Browse

The Role of Parental Input in the Acquisition of Tense-Aspect Morphology

Cited 0 time in Web of Science Cited 0 time in Scopus
Issue Date
2001
Publisher
Institute for Cognitive Science, Seoul National University
Citation
Journal of cognitive science, Vol.2 No.2, pp. 119-143
Abstract
In 1973, Roger Brown documented two interesting patterns on
young childrens acquisition of English inflectional suffixes. First, the
earliest grammatical marker in childrens speech, the progressive aspect
marker -ing , appears to be used always correctly. In particular, children
never use -ing incorrectly with state verbs; for example, they do not
produce overgeneralizations like knowing or wanting. Second, Englishspeaking
children first use past tense forms with only a small, semantically coherent set of verbs, including dropped, slipped, crashed, and broke, which name events of such brief duration that the event is almost certain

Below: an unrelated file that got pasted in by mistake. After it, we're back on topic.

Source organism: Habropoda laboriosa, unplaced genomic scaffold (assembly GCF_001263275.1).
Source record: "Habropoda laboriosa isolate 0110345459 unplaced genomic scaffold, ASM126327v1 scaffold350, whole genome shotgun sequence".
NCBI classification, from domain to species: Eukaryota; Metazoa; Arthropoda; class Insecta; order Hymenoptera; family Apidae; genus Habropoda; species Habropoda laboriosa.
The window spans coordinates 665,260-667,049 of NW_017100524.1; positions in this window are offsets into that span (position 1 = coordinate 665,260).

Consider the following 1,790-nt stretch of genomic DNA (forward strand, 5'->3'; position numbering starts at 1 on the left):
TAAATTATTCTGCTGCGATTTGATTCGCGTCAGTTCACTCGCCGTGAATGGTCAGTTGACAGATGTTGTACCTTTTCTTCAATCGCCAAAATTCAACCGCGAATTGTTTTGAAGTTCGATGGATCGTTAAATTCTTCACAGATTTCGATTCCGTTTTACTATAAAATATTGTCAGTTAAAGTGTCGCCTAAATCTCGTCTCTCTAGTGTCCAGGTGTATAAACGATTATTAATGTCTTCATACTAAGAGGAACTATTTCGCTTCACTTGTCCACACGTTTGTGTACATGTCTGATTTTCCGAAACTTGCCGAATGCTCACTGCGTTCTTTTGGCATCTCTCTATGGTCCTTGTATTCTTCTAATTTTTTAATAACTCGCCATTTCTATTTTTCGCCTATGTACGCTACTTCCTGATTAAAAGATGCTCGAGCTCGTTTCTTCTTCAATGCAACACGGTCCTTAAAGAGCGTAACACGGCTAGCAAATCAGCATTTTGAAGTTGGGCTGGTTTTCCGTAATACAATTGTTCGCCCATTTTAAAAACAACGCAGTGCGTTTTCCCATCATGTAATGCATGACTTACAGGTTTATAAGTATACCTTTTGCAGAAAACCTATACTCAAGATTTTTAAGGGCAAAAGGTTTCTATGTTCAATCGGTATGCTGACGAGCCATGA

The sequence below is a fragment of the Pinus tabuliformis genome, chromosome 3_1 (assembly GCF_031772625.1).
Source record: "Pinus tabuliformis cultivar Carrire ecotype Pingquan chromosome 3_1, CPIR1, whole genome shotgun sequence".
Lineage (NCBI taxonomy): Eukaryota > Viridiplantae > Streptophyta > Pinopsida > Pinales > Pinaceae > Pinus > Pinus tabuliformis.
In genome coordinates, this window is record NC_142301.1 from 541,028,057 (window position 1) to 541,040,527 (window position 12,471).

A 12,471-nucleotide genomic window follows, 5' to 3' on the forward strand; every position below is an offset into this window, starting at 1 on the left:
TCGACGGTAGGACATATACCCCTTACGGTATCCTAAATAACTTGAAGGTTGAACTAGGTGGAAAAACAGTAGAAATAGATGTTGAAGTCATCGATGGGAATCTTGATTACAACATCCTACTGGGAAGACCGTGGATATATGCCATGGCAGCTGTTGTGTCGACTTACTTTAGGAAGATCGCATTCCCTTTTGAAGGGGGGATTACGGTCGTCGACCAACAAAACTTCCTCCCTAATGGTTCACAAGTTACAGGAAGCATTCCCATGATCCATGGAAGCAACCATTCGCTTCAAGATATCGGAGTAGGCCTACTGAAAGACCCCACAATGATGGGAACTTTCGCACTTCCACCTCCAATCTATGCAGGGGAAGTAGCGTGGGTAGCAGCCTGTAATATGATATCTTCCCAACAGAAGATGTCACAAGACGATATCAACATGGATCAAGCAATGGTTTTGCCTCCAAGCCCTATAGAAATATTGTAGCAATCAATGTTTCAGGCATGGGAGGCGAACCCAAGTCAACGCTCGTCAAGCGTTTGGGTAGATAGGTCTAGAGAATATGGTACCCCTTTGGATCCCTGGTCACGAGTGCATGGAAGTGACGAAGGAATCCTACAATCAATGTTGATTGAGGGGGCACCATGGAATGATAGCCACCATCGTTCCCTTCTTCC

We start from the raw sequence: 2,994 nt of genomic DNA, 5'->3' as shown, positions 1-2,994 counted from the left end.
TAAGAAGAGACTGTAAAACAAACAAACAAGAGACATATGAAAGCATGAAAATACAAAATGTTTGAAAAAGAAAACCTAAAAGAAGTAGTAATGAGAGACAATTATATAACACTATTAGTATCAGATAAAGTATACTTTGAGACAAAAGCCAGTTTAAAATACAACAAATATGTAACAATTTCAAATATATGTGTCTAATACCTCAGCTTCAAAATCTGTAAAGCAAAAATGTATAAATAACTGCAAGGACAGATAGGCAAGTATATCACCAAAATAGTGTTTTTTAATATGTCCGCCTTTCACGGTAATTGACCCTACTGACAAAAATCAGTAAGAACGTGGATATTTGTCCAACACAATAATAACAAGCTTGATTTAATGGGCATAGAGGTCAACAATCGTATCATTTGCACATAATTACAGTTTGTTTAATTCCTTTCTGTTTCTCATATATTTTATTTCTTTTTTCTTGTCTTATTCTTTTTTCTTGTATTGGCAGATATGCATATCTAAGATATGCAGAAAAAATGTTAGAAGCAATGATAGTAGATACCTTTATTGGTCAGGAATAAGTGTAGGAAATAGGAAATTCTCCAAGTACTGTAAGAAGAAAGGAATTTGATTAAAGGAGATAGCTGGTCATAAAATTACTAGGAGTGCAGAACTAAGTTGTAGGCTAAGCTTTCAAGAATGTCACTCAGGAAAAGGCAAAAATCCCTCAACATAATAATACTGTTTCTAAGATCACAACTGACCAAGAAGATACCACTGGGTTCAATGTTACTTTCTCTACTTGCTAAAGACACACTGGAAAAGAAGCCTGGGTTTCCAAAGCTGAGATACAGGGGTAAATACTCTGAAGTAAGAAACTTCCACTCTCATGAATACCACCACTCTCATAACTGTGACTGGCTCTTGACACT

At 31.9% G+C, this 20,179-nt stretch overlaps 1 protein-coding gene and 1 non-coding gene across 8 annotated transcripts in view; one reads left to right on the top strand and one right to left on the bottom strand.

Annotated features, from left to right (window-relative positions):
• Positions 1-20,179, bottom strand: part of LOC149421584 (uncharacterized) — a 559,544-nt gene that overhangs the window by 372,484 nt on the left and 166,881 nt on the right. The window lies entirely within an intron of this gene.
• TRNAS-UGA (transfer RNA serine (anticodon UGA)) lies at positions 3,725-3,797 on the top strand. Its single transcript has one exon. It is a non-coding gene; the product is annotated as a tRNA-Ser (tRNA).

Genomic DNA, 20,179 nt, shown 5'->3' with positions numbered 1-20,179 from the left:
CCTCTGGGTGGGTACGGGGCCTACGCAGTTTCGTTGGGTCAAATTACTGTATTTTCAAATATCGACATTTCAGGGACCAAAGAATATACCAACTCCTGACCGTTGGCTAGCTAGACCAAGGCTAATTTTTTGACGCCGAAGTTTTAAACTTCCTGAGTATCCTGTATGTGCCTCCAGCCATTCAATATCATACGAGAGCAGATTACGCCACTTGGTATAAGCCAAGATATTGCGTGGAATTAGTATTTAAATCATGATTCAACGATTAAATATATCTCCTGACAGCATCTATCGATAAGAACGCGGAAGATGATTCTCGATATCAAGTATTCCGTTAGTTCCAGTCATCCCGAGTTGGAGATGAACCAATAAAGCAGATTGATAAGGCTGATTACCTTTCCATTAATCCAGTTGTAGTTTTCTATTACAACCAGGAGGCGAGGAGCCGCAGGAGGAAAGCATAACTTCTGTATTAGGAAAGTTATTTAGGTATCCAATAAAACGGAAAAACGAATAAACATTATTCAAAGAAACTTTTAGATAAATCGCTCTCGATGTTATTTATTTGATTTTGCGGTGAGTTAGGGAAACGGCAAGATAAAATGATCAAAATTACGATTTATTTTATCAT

to have ended before one can speak" (Brown, 1973, p.334). Some years
after Brown s findings , Bloom, Lifter, and Hafitz (1980) provided further
evidence that confirms Brown s analyses. They found that the inflections
used by young English-speaking children (between ages of 1;10 and 2;4)
correlated with the semantic types of verbs: -ing occurred almost
exclusively with verbs such as play, ride, and write (durative ,
nonresultative), whereas the past tense forms occurred with verbs such as
find, fall, and break (punctual, resultative). Brown and Bloom et al. s data
suggest a picture of early undergeneralization" in the acquisition of
inflectional morphology: rather than using tense-aspect markers with all
types of verbs, as adults do, children use them more restrictively.
ISSN
1598-2327
Language
English
URI
https://hdl.handle.net/10371/70704
Files in This Item:
There are no files associated with this item.
Appears in Collections:
College of Humanities (인문대학)Institute for Cognitive Science (인지과학연구소)Journal of Cognitive Science (인지과학작업)Journal of Cognitive Science (인지과학작업) vol.02 (2001)
  • mendeley

Items in S-Space are protected by copyright, with all rights reserved, unless otherwise indicated.

Browse